Finally, there is also the Paxette -mount, used solely by the Braun Paxette cameras, and here the situation is similar to that of the Zenit M39 mount, except that DIY-adapters are the only route (to my current knowledge), due to the 44 mm FFD of the Paxette -mount. See more here.

N.B! The M39 has also been used for non-lens optical arrangements, such as the Leitz Visoflex I. Not every optical instrument you find fitted with an M39 thread is necessarily a photographic lens.

38 mm diameter

Two alternatives:
Opema viewfinder/rangefinder. While in many ways similar to the Leica thread mount, attempting to use Opema mount lenses on LTM bodies (or vice versa) risks damaging the loenses and threads.
Argus model 21 viewfinder.

37 mm diameter

Used by the first generation of Asahiflex (Pentax) cameras. Rare.

32-33 mm diameter

Likely the mount of an Argus C. As the design measure is in inches, accounts of the Argus C thread mount’s diameter in millimetres varies a bit.

26 mm diameter (M26x0,5)

Used by thread-mounted Robot -cameras. While very similar in diameter to C-mount (look below), the thread pitch is sufficiently different that cross-threading will certainly lead to damage.

25,4 mm (1 inch) diameter

These lenses are typically C-mount lenses used in 16 mm motion picture cameras, microscopes and industrial cameras. The flange focal distance of the C-mount is only ≈ 17,5 mm and thus longer than that of almost all current mILC cameras (Nikon Z being the sole exception). As the image circle of these lenses is limited by design, their adaptability on current mILC’s is very limited.

On the other hand, should you have a Samsung NX mini (FFD: 6,95 mm; sensor size 13,2×8,8 mm), Pentax Q (FFD: 9,2 mm; sensor size 7,44×5,58 mm) or Nikon 1 (FFD: 17 mm; sensor size 13,2×8,8 mm) camera body, C-mount lenses are obviously interesting

N.B! There is also a variant of the C-mount (going under the name CS-mount), with an even shorter FFD of ≈12,5 mm.

24 mm diameter

M24x1.0 is the characteristic of the Soviet Narciss miniature interchangeable lens camera’s mount. Designed for 16 mm film, and an image size of 14×21 mm, these lenses are of limited utility to anyone using a sensor larger than micro four thirds. I have yet to find accounts of successful adaptations (If You have, please notify me). In any case, few of these cameras (or lenses) made it far outside the iron curtain (I’ve seen some in Finland). More info here.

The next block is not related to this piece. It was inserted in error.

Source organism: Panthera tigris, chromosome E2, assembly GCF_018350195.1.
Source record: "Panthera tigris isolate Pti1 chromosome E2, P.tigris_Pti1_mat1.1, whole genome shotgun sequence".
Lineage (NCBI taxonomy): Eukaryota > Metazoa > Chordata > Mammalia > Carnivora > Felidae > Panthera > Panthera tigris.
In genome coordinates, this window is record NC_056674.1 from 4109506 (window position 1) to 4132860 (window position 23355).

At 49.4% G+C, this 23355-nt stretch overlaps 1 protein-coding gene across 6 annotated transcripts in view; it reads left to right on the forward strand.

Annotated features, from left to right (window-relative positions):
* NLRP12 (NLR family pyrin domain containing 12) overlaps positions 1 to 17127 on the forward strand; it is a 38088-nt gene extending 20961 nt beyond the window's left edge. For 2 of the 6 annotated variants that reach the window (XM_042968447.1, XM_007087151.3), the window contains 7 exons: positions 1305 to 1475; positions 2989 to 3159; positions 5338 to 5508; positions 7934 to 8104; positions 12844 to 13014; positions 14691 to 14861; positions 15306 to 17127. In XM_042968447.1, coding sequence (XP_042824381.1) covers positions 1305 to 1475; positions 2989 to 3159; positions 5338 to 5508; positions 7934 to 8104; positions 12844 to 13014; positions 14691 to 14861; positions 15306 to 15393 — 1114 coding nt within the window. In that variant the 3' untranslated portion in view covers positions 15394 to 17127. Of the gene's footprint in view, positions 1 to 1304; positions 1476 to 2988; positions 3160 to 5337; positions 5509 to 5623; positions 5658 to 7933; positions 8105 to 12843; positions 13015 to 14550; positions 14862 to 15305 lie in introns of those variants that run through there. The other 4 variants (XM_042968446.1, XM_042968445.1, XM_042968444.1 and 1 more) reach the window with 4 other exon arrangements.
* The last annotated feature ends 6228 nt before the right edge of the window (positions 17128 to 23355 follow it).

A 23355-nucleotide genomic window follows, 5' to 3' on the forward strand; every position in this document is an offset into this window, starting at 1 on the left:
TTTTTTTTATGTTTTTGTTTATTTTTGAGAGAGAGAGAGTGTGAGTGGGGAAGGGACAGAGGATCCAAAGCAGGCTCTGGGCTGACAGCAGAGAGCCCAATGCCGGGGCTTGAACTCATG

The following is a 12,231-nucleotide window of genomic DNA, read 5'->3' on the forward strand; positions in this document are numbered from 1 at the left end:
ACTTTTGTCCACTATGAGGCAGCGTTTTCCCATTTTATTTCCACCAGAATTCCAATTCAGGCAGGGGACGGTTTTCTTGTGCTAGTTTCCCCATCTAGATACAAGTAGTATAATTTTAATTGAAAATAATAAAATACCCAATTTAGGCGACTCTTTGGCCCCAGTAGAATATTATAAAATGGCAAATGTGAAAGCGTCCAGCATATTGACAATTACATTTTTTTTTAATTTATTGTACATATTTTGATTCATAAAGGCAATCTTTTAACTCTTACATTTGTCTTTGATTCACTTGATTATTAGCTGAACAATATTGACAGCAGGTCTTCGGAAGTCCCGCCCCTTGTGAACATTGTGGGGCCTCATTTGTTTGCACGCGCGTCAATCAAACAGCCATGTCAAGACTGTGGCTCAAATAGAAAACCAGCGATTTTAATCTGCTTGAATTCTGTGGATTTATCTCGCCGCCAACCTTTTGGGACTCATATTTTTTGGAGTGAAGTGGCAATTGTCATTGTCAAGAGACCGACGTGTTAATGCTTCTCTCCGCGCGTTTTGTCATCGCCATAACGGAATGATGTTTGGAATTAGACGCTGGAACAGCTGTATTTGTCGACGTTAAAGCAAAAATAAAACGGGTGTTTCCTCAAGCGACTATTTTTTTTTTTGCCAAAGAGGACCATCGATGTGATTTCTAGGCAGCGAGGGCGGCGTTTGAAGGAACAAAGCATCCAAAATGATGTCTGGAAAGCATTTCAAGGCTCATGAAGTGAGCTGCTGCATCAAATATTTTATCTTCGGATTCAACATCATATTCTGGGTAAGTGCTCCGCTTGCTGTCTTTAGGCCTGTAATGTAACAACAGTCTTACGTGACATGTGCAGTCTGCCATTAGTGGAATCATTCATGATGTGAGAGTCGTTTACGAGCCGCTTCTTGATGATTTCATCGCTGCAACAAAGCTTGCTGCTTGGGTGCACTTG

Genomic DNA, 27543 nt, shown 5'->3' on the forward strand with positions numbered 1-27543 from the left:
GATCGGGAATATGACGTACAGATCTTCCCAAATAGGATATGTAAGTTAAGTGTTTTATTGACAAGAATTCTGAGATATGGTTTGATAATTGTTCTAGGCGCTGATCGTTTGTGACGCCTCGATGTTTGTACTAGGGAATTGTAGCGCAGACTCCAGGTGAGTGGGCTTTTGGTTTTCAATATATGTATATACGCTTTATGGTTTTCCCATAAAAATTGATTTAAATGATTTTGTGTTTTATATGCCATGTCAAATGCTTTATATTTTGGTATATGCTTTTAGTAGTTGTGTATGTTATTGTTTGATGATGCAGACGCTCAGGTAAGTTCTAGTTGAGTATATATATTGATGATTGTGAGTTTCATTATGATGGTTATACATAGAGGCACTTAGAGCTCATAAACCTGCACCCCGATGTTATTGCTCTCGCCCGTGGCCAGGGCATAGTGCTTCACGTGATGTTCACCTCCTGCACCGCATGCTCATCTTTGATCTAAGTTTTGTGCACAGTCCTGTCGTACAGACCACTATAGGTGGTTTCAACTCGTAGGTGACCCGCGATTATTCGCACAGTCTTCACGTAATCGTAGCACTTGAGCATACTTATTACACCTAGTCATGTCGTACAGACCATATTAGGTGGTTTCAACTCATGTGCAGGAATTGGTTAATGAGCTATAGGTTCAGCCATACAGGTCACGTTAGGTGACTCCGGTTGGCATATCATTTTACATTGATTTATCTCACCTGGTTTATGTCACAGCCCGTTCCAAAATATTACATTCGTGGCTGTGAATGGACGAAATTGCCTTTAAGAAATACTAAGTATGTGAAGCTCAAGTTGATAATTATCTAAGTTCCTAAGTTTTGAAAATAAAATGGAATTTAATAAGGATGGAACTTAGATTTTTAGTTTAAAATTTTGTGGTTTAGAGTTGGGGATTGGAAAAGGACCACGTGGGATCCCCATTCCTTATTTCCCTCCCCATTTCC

15,88 mm (0,625 or 5/8 inch) diameter

These lenses are D-mount lenses, designed for 8 mm film cameras. As with C-mount lenses (see above), these lenses are limitedly useful on modern current mILC’s, but some enterprising adaptations have been made.

Even smaller thread mounts…

…can be found in various optical instruments – ranging from CCTV -camera lenses to various industrial applications. Due to typically minuscule image circle and very shallow flange focal distances, the adaptability of such lenses is practically non-existent.

Obvious breech-lock lenses

The weight here is on the ‘obvious’ because there are some breech-lock lenses, that you cannot readily identify as such, because the locking collar or ring is not on the lens but on the camera. So the question you need to ask here is: is there a ring on the lens’ mount which you rotate to lock the lens in place?

If no, jump to bayonet mounts.
If yes, the we’ve narrowed it down significantly from the beginning.

Canon R, FL and FD lenses have a clearly prominent breech-lock locking ring at the base of the lens. The difference between FL and FD is also cearly visible in the number of levers: One (FL) or two (R or FD). The Canon R mount is relatively rare, and can be differentiated by that its two levers are grouped together between 12 and 1 o’clock. For the difference between FL and FD mounts, see picture below.

Left: Canon FL mount (on FL 55 mm f/1.2)
Right: Canon FD mount (on FD 55 mm f/1.2)

Icarex BM lenses are relatively easy to identify as they have only two openings in the breech-lock ring (one narrower, one wider). See picture below and skip to section about details on the mount.

Icarex BM -mount (on Zeiss Skoparex 35 mm f/3.4)

Contax G lenses are technically breech-lock lenses, but that may be hard to spot, both as the locking ring cannot be rotated unless the lens is mounted on a camera (or adapter), and as the mount evidences several features generally associated with bayonet lenses. Contax G lenses further have a slot-drive screw for body-driven autofocus and electronic contacts, making the Contax G-mount not only a sleeper bayonet, but a highly distinct design. See picture below and more details in the Contax G-section below.

Carl Zeiss Sonnar 90 mm f/2.8 in Contax G mount

Does your lens have an obvious breech-lock locking ring, but is not one of the above? Congratulations, you have something quite unusual on your hands. Please send me a message or leave a comment.